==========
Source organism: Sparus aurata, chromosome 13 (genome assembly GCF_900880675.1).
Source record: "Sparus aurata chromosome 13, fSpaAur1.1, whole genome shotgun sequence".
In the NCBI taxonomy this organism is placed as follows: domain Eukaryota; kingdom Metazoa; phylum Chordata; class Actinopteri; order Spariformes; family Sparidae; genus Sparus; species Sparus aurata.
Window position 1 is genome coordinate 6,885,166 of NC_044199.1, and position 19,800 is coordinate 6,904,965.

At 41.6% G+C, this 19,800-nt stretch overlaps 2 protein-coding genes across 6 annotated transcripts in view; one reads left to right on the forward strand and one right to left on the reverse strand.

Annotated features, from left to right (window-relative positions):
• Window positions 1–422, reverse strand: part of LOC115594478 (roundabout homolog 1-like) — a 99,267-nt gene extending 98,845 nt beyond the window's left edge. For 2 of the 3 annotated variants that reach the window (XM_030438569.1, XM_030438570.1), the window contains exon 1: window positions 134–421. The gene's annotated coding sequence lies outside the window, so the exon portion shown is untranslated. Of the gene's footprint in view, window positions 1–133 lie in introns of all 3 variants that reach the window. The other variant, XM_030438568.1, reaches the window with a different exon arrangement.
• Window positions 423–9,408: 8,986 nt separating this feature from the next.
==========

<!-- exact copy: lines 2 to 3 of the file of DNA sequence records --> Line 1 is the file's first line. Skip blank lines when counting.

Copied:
Source record: "Sparus aurata chromosome 13, fSpaAur1.1, whole genome shotgun sequence".
In the NCBI taxonomy this organism is placed as follows: domain Eukaryota; kingdom Metazoa; phylum Chordata; class Actinopteri; order Spariformes; family Sparidae; genus Sparus; species Sparus aurata.